Trying to predict when travel will return feels like a bit of a fool’s errand.
There are simply too many variables in play to get a good sense of when we’ll see meaningful turnaround. That said, if we zoom out and connect some dots based on what we’ve experienced in previous downturns and what we’ve seen in the hospitality industry at large over the past year, a picture starts to become clearer.
Moving into the new year, we can start to make some educated forecasts about behaviors and practices that are likely to emerge.
Staffing will be slow to return
While most staffing is based on occupancy, what no one is talking about are the efficiencies gained by having to cut staffing so dramatically earlier in 2020. Hotels have been able to operate for nearly a year on a reduced workforce. Departments have closed and probably won’t return anytime soon (especially if it never made any money) and people have left the industry, making it harder to find talent. Ok, that last one won’t be a direct cause for slow staffing return, but it is a major consequence of the downturn. If you had trouble finding staff for open positions before the downturn, it’s likely to be orders of magnitude more difficult when you need to staff up again.
More hotel companies will enter the vacation rental space
The one segment that has performed “well” throughout 2020 is the vacation rental space – and you can bet that there are hotel companies out there that are trying to figure out how to get a piece of the action. Marriott has been pushing the Homes and Villas product as has Accor with their newly launched Homes and Villas product. As hotel construction slows and expansion opportunities dwindle, this is a market ripe for takeover.
Reviews will be more important than ever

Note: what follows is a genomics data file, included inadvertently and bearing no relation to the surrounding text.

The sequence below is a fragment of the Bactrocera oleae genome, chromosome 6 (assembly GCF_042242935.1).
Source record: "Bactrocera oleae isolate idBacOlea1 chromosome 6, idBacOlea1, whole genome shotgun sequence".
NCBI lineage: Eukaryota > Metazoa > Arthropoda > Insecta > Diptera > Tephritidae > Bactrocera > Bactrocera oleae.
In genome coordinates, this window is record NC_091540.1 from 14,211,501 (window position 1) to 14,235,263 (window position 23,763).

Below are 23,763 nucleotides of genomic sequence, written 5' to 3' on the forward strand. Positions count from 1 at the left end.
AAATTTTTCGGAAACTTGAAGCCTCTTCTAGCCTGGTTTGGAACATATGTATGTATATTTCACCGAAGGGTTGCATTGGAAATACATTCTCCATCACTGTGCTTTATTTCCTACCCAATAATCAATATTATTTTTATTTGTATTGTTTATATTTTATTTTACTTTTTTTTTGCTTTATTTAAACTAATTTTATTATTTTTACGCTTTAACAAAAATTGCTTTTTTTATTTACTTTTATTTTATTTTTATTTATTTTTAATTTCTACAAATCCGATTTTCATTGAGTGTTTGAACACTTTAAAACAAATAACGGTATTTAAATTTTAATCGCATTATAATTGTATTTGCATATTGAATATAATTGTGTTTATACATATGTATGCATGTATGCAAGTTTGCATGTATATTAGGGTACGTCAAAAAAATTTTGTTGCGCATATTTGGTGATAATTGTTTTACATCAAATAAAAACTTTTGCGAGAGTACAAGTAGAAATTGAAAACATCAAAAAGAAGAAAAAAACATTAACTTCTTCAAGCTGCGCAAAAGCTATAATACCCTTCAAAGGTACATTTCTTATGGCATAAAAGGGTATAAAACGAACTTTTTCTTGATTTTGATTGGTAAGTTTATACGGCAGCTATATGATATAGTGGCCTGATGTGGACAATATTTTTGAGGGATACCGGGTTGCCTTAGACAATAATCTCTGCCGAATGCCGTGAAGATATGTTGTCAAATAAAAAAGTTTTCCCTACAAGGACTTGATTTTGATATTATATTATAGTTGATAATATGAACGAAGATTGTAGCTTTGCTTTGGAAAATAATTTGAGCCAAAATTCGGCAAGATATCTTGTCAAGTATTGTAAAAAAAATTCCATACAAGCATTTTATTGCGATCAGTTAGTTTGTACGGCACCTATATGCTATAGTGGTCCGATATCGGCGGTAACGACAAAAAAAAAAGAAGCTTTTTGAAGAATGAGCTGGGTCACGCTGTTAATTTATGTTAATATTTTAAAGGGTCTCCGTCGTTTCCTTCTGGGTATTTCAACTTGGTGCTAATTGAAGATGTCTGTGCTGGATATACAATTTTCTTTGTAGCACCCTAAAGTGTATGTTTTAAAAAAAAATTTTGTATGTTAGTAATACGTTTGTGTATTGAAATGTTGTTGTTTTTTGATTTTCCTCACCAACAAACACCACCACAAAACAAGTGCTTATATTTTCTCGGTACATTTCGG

About 70 percent of guests leave reviews if they are asked (most aren’t), but fewer guests in 2020 has meant far fewer online reviews. If there is one truth in hotels it’s that when occupancy drops, mistakes start to happen. The frenetic pace of a consistently busy hotel almost ensures that eyes and hands are everywhere, and everyone is on their game. With everything that the past year has brought, it’s completely expected (and normal) that a handful of basics have fallen off but as occupancy starts to pick up and basics aren’t brought back in line quickly, your hotel could start to see more negative reviews than normal; and since overall reviews are down, it could be much harder to dig out of a slew of negative reviews, pushing you down the list and making it harder to grow our occupancy as the same (or better) rate than the market.
New fees start to be introduced
Before the downturn, we were starting to see the proliferation of amenity and resort fees. This adoption obviously slowed but as hotels need to look for new sources of revenue and boost profit, and pent-up demand has guests more willing to open their wallets, we can expect to see this move to new fees return.
Preventative maintenance / room refreshes will drive up expenses in the middle of the P&L
All PM has largely been put on hold. Rooms may have gone weeks between guests. Similarly, staffing may have been reduced to the point where performing regular maintenance and deep cleaning hasn’t happened for a long time. This causes two issues – the first is that it takes longer to refresh a room. The second is that it results in a larger that typical expense to get back on track and do work that has been postponed. Getting ahead of the curve now, while occupancy is low could help you avoid a litany of problems and consequences down the road.
What do you think we’ll see in the new year that hotels should prepare for?
Questions? Have I missed any points? Need to brainstorm a topic? Share below in the comments — I’d love to hear them and help!